It has been estimated that up to 15% of all digital media industry’s revenue comes from affiliate marketing. For instance, eToro, a social investment network, has reportedly paid out $87 million in commissions to its affiliates since the beginning. According to SimilarWeb, 6% of the hefty 2.5 billion online visits a month Amazon gets arrive from affiliates. But it is not only bells and whistles as affiliate marketing fraud erodes badly these numbers.
According to Juniper’s Future Digital Advertising, advertisers’ total loss to fraud will rise to $100 billion by 2023. And most of it is to blame on affiliate marketing fraud.
Are you worried that your affiliates might be stealing from you? Then it would help if you read this guide.
In the following article, you will learn what affiliate marketing fraud is, the most common types of affiliate fraud, and the signs that you should not ignore to prevent the fraud.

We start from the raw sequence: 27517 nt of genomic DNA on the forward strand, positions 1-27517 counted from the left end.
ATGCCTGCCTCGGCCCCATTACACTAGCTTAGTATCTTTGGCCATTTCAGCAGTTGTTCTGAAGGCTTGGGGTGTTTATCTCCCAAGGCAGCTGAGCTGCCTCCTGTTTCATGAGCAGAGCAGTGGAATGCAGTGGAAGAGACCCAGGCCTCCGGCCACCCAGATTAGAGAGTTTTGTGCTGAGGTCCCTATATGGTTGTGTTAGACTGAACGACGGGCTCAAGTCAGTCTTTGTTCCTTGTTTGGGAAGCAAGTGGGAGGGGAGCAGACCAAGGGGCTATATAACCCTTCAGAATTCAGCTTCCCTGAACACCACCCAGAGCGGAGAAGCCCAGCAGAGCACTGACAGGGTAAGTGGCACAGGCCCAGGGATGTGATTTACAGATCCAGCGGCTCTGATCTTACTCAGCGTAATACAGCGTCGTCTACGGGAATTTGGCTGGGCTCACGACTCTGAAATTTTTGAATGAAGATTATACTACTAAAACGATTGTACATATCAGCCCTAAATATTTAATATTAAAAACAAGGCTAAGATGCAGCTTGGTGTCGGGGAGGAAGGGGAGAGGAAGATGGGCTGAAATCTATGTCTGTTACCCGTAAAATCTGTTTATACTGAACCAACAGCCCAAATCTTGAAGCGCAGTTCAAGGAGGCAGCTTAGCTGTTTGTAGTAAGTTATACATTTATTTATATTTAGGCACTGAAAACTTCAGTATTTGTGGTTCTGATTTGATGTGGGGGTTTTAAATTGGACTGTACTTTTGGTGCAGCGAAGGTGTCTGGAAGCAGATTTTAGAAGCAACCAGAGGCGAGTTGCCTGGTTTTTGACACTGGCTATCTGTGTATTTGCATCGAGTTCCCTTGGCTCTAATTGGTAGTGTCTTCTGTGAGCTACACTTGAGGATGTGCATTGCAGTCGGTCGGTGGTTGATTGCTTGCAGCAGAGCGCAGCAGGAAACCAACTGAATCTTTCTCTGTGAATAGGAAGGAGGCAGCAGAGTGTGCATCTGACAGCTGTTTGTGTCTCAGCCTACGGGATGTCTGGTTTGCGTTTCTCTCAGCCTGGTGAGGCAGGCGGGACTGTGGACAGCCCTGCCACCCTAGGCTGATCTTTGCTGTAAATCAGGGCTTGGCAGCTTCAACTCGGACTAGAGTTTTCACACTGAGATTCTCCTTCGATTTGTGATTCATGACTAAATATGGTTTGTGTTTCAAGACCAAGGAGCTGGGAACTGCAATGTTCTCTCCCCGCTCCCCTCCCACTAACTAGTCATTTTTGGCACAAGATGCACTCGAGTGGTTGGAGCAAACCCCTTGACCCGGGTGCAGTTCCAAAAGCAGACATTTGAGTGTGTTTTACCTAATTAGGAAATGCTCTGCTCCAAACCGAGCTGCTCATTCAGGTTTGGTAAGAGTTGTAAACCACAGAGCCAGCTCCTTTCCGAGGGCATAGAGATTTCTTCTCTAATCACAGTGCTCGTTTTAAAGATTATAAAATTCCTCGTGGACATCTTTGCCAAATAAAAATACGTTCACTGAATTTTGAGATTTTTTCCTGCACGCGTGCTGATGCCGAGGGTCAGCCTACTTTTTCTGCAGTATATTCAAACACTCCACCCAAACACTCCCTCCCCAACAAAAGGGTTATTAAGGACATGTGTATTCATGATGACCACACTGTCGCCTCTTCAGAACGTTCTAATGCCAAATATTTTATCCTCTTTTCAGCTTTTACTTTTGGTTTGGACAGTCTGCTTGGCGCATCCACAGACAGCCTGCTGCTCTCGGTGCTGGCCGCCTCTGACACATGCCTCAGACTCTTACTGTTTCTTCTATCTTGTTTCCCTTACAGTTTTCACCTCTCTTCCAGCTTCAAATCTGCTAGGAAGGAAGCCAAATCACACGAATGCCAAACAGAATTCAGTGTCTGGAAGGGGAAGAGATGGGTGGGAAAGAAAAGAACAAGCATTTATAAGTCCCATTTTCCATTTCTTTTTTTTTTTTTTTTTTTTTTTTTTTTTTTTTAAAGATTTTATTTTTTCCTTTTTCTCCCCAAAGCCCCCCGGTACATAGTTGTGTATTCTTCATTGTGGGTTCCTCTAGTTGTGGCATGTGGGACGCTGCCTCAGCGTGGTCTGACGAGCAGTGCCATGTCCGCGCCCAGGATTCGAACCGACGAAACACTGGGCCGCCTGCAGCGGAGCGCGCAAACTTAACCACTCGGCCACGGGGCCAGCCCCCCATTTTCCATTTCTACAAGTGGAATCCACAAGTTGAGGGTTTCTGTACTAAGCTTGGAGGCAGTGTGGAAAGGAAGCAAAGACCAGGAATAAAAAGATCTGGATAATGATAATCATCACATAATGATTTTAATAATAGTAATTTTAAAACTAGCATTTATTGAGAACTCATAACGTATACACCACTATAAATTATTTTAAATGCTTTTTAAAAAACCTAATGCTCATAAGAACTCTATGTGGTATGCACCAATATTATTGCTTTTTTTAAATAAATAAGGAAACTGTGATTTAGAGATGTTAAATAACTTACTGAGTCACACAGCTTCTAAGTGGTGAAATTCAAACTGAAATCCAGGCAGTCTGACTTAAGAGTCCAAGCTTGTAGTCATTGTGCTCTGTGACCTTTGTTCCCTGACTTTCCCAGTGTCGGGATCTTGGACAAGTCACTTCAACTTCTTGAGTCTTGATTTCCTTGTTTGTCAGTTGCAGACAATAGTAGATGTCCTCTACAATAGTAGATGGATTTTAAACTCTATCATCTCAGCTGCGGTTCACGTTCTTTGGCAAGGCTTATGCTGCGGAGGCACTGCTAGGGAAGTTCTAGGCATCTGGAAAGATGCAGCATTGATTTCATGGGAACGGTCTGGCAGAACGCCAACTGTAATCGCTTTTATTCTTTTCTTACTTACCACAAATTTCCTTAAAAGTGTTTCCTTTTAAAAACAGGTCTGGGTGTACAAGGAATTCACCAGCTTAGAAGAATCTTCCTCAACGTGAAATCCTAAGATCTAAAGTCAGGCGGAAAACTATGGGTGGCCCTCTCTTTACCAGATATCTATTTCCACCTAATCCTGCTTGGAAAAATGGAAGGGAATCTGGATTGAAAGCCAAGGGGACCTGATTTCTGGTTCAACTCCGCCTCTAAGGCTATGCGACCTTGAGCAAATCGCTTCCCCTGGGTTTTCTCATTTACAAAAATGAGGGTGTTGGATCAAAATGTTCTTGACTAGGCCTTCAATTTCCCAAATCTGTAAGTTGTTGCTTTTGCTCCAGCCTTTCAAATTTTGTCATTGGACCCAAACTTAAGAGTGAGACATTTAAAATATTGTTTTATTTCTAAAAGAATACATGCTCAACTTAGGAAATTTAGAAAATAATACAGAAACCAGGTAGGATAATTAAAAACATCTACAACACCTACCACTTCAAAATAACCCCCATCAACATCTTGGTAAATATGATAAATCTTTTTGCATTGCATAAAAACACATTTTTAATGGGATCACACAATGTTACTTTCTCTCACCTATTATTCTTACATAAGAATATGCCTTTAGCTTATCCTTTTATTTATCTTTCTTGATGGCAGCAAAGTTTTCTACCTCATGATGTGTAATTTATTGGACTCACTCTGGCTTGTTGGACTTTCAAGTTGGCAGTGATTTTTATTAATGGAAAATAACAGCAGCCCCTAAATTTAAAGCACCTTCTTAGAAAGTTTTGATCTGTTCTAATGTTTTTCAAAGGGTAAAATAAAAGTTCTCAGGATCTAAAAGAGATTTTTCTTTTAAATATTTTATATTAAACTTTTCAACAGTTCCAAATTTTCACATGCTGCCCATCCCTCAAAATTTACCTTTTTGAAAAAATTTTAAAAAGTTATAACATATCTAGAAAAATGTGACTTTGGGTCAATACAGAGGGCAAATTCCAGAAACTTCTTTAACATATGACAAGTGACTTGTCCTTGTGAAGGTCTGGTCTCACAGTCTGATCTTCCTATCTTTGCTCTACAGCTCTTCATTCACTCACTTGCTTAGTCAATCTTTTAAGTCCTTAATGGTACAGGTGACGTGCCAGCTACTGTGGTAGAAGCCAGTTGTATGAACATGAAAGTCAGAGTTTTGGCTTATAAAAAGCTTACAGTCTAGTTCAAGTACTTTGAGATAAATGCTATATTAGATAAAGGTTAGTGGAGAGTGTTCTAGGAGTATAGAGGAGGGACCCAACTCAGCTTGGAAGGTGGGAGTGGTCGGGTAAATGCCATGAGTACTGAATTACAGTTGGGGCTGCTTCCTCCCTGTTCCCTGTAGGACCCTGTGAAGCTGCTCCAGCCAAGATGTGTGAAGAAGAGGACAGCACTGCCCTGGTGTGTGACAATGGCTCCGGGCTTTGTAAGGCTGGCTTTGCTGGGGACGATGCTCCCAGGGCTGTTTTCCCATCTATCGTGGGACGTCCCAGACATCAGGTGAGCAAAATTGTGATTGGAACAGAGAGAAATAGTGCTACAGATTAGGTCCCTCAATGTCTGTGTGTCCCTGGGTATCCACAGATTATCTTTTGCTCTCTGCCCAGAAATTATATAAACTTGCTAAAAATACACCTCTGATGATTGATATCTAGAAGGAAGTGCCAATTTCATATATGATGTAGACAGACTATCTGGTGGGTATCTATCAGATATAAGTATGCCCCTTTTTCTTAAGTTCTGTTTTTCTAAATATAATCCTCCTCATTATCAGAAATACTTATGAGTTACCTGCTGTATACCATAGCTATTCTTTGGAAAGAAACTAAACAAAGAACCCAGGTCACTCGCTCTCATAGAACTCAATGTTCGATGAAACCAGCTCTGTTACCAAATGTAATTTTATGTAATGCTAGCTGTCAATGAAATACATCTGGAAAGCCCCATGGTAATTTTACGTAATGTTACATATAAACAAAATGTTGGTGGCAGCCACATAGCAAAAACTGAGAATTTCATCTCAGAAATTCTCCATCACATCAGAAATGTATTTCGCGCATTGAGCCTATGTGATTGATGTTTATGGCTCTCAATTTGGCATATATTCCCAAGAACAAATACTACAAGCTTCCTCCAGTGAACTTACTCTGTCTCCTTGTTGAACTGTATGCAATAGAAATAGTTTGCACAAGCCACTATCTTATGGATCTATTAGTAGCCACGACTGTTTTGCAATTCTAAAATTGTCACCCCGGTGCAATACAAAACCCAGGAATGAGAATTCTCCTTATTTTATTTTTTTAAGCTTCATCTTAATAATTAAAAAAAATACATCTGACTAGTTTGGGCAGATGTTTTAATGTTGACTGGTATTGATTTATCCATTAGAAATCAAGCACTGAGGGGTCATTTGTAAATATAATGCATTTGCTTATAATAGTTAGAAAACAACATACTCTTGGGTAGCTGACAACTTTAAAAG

Ready? Let’s start then.
What is Affiliate Marketing Fraud?
Affiliate fraud can be defined as any time an affiliate fakes a conversion (e.g., a sale, lead, install, or click). It can affect both sides of the affiliate industry: legitimate affiliate marketers suffer losses when fraudsters redirect purchases to parasite websites, effectively stealing their commissions, and advertisers lose because they end up paying commissions for fake sales, leads, installs, and clicks.
The rates of fraud in affiliate marketing are highly debated. Indeed, it depends on the type of transaction – for instance, up to 25% of app installs are considered fraudulent, most often due to attribution fraud. The University of Illinois estimated that 38.1% of partners in the Amazon affiliate program engaged in some fraud.
Well, now you know what affiliate marketing fraud is, and I’m sure you are already a little worried, so let’s continue with the most known types of affiliate marketing fraud.Are you confronted with affiliate marketing fraud? I can help. Check my affiliate marketing consulting service.